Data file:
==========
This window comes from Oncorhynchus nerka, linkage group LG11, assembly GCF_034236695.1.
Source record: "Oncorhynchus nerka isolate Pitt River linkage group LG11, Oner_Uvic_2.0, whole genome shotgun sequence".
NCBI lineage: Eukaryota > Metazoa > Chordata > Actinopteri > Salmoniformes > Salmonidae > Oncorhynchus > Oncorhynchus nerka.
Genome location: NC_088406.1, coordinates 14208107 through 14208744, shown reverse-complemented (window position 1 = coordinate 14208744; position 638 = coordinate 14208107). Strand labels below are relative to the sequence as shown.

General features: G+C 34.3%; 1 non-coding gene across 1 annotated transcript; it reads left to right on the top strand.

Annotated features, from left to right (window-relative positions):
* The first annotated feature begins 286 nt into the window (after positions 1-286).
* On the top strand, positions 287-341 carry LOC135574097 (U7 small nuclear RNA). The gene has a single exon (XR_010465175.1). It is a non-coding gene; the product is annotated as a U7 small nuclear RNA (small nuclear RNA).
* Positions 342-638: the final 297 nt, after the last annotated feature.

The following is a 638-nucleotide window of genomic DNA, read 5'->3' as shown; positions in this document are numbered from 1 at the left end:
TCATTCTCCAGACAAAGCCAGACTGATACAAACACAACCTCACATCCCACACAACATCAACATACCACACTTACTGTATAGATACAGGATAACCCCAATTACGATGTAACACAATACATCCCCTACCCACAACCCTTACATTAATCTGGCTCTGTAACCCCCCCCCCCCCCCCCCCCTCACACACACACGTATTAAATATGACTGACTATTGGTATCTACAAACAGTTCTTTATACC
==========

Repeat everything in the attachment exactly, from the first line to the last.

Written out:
This window comes from Oncorhynchus nerka, linkage group LG11, assembly GCF_034236695.1.
Source record: "Oncorhynchus nerka isolate Pitt River linkage group LG11, Oner_Uvic_2.0, whole genome shotgun sequence".
NCBI lineage: Eukaryota > Metazoa > Chordata > Actinopteri > Salmoniformes > Salmonidae > Oncorhynchus > Oncorhynchus nerka.
Genome location: NC_088406.1, coordinates 14208107 through 14208744, shown reverse-complemented (window position 1 = coordinate 14208744; position 638 = coordinate 14208107). Strand labels below are relative to the sequence as shown.

General features: G+C 34.3%; 1 non-coding gene across 1 annotated transcript; it reads left to right on the top strand.

Annotated features, from left to right (window-relative positions):
* The first annotated feature begins 286 nt into the window (after positions 1-286).
* On the top strand, positions 287-341 carry LOC135574097 (U7 small nuclear RNA). The gene has a single exon (XR_010465175.1). It is a non-coding gene; the product is annotated as a U7 small nuclear RNA (small nuclear RNA).
* Positions 342-638: the final 297 nt, after the last annotated feature.

The following is a 638-nucleotide window of genomic DNA, read 5'->3' as shown; positions in this document are numbered from 1 at the left end:
TCATTCTCCAGACAAAGCCAGACTGATACAAACACAACCTCACATCCCACACAACATCAACATACCACACTTACTGTATAGATACAGGATAACCCCAATTACGATGTAACACAATACATCCCCTACCCACAACCCTTACATTAATCTGGCTCTGTAACCCCCCCCCCCCCCCCCCCCTCACACACACACGTATTAAATATGACTGACTATTGGTATCTACAAACAGTTCTTTATACC